I'm pretty sure I was in a tiny majority of people who really took to Windows 8/8.1. I'm sure that was in no small part to using it primarily on touch devices. Windows 8 was all about touch and tablets, it subjugated much of the past to the new dynamic and way of interfacing with a device. It felt natural and made perfect sense.
Without a touchscreen that wasn't necessarily the case.
The use of magic corners and mouse gestures was never really something that most people were going to adapt to, or have any desire to undertake the learning that could make such a system work well on the desktop.
Personally I never had any problem with using Windows 8 with a mouse and keyboard, all it required was the ability to let go of the past and go with the flow. Most people didn't. In fact if they were going to let go of the past they were going to do it properly and go and get a Mac.
The problem for Microsoft was that they were spooked by the iPad. They weren't alone, the many analysts and websites who vented on Windows 8 were the same ones who predicted the death of the PC and the rise of the tablet generation. Microsoft knew that Windows 7 didn't support touch well - it had known ever since the Origami project stalled. That directly led to an over-correction that made Windows 8 unbelievably touch friendly, at the expense of entrenched legacy users and their machines.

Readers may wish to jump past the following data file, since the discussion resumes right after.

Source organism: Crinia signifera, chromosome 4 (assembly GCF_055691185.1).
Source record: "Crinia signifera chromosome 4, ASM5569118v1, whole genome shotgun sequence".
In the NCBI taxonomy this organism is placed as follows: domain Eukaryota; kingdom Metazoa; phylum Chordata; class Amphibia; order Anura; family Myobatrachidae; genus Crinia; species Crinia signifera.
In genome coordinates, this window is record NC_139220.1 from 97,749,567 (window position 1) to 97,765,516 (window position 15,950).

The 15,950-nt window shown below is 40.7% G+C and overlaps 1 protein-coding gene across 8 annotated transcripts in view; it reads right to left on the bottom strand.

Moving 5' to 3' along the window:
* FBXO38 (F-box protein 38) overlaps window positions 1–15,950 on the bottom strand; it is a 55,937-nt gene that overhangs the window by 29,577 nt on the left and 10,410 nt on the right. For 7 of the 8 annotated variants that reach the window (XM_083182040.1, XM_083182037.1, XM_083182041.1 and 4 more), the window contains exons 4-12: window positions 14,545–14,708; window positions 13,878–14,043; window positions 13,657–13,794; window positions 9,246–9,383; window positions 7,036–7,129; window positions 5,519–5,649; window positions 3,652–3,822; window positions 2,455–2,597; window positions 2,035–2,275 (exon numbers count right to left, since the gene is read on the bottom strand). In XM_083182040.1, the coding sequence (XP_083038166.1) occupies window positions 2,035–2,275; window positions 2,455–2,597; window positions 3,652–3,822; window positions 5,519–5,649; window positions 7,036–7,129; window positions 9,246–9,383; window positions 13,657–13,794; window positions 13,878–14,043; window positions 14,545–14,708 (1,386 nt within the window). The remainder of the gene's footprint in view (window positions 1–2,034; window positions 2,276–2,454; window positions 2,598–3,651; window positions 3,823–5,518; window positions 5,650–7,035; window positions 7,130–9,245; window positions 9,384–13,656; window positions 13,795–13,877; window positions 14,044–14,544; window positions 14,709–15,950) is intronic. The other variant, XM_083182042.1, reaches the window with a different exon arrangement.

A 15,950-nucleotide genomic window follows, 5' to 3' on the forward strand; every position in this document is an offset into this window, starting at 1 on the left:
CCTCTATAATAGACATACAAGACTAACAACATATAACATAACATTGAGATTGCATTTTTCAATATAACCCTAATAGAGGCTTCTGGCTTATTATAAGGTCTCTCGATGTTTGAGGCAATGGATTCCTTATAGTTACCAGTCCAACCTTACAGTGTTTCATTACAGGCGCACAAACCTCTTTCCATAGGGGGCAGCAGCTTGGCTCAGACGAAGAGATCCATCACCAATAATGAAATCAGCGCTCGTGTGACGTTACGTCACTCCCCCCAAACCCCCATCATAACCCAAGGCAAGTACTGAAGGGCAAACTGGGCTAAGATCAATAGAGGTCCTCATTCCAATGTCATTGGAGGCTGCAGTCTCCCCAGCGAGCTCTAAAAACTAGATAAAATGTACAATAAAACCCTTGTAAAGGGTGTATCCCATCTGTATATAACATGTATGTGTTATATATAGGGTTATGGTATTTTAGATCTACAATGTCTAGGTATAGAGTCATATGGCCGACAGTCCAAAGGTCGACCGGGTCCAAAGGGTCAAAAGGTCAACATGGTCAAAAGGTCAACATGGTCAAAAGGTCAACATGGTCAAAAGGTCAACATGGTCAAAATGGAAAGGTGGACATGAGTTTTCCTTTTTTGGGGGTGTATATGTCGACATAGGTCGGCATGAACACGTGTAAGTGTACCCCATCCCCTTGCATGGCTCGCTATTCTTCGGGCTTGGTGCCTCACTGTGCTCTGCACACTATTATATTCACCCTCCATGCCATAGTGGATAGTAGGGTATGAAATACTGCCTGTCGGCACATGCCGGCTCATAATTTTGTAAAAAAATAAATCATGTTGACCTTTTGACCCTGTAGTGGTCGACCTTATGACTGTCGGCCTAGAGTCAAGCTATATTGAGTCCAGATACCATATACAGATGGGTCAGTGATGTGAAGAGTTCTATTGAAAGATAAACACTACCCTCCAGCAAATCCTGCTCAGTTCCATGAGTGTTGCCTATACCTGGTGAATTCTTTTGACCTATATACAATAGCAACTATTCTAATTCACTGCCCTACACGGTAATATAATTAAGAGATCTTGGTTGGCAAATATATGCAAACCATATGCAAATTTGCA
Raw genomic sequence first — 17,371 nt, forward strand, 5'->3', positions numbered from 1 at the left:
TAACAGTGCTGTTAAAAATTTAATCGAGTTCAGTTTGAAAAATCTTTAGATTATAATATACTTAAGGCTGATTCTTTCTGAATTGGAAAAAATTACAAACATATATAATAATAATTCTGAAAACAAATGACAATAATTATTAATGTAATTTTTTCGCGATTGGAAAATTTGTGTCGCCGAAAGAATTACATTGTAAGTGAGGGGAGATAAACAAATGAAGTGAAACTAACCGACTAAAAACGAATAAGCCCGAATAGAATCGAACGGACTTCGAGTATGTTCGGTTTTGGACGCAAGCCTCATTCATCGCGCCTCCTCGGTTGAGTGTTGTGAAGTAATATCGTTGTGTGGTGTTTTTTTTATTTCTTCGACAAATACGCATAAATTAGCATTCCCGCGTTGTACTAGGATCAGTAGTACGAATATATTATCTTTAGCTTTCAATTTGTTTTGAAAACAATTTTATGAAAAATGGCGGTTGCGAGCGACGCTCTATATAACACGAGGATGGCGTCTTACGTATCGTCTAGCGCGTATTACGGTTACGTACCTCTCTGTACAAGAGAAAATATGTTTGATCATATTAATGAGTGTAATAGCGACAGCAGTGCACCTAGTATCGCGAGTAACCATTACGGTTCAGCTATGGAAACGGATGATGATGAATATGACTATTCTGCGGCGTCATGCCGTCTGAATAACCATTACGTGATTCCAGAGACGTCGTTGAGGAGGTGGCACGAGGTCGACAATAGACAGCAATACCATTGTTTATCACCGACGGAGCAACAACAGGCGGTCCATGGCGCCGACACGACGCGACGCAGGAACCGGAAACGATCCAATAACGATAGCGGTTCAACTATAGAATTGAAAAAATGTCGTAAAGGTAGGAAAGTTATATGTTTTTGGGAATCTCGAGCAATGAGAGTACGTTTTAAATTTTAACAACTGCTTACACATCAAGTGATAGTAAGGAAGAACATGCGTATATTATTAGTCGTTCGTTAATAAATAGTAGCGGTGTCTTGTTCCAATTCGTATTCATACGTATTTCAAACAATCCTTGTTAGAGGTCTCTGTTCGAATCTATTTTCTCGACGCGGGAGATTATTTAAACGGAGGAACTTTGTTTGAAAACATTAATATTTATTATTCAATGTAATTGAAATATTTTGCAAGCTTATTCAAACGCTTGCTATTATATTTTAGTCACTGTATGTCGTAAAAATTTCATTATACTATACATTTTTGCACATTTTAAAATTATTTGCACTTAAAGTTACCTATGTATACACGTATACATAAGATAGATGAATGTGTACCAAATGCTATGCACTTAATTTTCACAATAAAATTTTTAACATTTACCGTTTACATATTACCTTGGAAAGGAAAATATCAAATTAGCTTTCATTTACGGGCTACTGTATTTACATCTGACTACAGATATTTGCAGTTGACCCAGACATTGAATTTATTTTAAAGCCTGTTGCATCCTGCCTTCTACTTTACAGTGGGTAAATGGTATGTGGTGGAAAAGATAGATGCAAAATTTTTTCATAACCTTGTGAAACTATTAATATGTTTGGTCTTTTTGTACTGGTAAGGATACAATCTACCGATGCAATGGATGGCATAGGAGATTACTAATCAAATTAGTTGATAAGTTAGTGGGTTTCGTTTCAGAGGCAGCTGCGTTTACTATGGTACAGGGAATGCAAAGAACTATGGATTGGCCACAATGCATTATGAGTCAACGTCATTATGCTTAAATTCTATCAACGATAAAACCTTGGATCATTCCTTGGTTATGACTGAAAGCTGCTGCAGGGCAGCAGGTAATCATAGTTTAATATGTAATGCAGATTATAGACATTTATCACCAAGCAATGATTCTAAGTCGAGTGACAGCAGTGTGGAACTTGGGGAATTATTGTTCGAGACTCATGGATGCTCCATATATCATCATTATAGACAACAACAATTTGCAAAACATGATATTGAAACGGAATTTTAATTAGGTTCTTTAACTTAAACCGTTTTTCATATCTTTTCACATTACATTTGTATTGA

So with Windows 10 Microsoft needed to correct its course and support the primary computer interface used by PC users around the world (mouse and keyboard) whilst also providing a first class touch experience for touchscreen users.
The new desktop/start menu combination, aided by Continuum, achieves this incredibly well. On a standard PC Windows 10 feels like a brilliant evolution of Windows 7, slick to look at and full of clever touches and tools. On a tablet device Windows 10 feels as good as Windows 8, notwithstanding some gesture changes; and for hybrid users the ability to jump from one to the other is very well supported.
Microsoft managed to get Windows 10 out to 14 million PCs on launch day, a pretty impressive achievement for a full desktop OS. Over the coming days and weeks more and more users will get the opportunity to upgrade and it's one they should be grasping with both hands.
Microsoft has definitely got its desktop mojo back and as a result your PC is going to be more powerful and personal than ever before.